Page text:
Another prominent figure who publicly changed his tune dramatically since February is Governor Cayetano. In a written statement, he concluded he was "disappointed but not surprised" by the race's demise. "A significant amount more planning would have been necessary to pull it off." Among those who helped with this planning was a group of 30 other civic and business leaders which voluntarily organized a "Super Prix Team" in March and made fact-finding trips to the Long Beach and Cleveland races. But could those in local government have done more than this in keeping the big race dominant in Hawaii's consciousness?

Ray Sweeney handles public relations for one of the companies involved with the Super Prix; he also has followed Indycar racing since age 7, and one of his father's cousins is legendary mechanic George Bignotti. "I never want to see the state (government) involved in something like that," he insists. "I don't like the state promoting anything - it makes me nervous! We don't look to government to trumpet things - the guys did what they were supposed to do; they're not supposed to be tubthumpers for something that's the promoters' business.

"Nobody was anything less than helpful with making use of available property, building permits, and such - I don't know what more they could have done or should have done. I feel our community stepped up and did what it could do on a private enterprise basis...and the City and County worked on the traffic plans with the neighborhood boards (and helped alleviate their earlier concerns)."

What about the Hawaii Tourism Authority - should they have had more of a role in promoting the race to those out-of-state? Sweeney disagrees. "I'm not sure if the Tourism Authority is responsible for promoting, either. Its job is to bring in people who have the sports enterprises - then it's their responsibility to take over. If they don't know what to do next, then we shouldn't let them off the plane!"

Former NFL star Russ Francis worked with Rutherford and others behind the scenes in the two years prior to the race announcement, securing the facilities and drumming up the initial community support. In February, as the sports coordinator for the Tourism Authority, he recounted his involvement in organizing the Pro Bowl and how it "came to Hawaii in less than healthy condition...it suffered from player defections, no-shows, declining attendance. Hawaii joined together, I'll remind you, to breathe life into that game and work side by side with the NFL going on 19-20 years now to sellout crowds each year...that took an effort on all sides and all parties from the community on up...we have to make this happen...this race, the Hawaiian Super Prix, is Hawaii's gift to the sporting world." But the effort from Hawaii residents as a whole never reached the all-encompassing frenzy seen in many metropolitan cities hosting CART races (such as the carnival atmosphere which permeates the entire city of Queensland during Surfer's Paradise weekend), and the gift sat unopened and gathering mildew.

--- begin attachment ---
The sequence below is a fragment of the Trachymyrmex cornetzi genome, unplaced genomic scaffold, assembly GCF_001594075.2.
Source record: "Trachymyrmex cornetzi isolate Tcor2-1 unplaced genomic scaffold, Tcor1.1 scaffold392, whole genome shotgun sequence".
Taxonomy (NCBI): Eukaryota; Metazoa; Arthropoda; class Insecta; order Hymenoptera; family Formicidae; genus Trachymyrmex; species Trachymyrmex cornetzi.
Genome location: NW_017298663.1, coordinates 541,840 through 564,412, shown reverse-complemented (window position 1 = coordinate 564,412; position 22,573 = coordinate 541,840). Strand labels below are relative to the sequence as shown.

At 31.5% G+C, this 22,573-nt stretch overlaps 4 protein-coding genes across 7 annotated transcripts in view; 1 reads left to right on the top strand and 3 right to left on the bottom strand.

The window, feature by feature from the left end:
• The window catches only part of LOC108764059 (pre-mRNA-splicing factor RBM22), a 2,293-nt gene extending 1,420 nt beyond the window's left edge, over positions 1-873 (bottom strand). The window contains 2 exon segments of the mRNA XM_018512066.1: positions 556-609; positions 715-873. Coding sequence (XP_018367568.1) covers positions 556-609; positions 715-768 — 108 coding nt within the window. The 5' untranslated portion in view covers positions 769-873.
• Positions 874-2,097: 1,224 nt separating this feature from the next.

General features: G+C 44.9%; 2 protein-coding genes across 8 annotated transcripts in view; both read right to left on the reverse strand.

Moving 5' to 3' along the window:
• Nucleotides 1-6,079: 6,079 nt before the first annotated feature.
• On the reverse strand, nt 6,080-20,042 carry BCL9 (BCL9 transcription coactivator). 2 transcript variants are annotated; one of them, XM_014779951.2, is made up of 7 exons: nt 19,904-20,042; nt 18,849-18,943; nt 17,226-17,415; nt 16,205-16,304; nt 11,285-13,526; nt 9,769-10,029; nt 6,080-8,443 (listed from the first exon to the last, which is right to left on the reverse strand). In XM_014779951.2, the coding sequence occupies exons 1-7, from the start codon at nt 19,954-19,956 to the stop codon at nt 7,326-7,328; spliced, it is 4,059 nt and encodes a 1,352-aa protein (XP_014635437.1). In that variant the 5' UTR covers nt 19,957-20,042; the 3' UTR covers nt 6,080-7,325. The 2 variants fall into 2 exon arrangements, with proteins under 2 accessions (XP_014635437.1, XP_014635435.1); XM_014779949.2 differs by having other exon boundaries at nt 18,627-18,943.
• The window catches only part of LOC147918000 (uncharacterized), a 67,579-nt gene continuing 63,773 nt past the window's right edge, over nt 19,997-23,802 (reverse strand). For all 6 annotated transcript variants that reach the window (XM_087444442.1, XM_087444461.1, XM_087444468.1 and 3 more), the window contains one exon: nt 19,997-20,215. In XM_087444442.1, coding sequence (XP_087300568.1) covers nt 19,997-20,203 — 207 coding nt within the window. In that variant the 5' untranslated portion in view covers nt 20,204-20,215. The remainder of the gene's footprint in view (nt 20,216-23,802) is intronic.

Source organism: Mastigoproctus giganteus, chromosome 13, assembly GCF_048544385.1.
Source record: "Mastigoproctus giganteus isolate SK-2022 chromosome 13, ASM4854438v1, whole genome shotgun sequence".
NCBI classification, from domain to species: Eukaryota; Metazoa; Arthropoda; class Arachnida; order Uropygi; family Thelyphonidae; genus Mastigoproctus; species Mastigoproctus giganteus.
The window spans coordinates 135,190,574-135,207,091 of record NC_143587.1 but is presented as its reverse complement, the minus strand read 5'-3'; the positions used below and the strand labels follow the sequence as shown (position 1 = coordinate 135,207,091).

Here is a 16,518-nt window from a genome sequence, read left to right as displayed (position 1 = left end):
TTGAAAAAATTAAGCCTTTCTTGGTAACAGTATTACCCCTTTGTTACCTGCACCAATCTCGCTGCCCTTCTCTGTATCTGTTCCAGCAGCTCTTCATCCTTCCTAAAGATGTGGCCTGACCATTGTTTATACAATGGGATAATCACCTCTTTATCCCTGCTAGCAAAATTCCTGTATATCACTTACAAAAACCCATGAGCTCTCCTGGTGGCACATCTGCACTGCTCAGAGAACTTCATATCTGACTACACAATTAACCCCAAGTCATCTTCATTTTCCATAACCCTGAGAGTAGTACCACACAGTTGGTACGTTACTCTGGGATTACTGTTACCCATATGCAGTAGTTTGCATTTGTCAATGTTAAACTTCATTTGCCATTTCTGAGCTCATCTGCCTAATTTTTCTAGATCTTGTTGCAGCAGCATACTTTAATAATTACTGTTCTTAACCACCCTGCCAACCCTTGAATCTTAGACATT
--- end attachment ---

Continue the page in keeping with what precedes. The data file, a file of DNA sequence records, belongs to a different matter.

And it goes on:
One of the overall reasons state officials embraced the Super Prix idea so eagerly was that if it succeeded (and none of them publicly expressed any realistic doubt it would not), it would help wash away the stigma of Hawaii being a backwards, isolationist, business-hostile state where daring and innovation get overruled by conservatism and complacency. Apart from some small cost overruns due to the added cost of doing business in Hawaii, HSP had, until the well finally went dry, stayed quite close to its operational budget in terms of money already spent. But one seemingly unrelated event conspired in putting a stranglehold on the race from a practical standpoint, one which could have had a devastating effect if the Super Prix had not died a "natural" death.


Click here for Part 4 of 6: Lost at sea

©1999 Earl Ma and SpeedCenter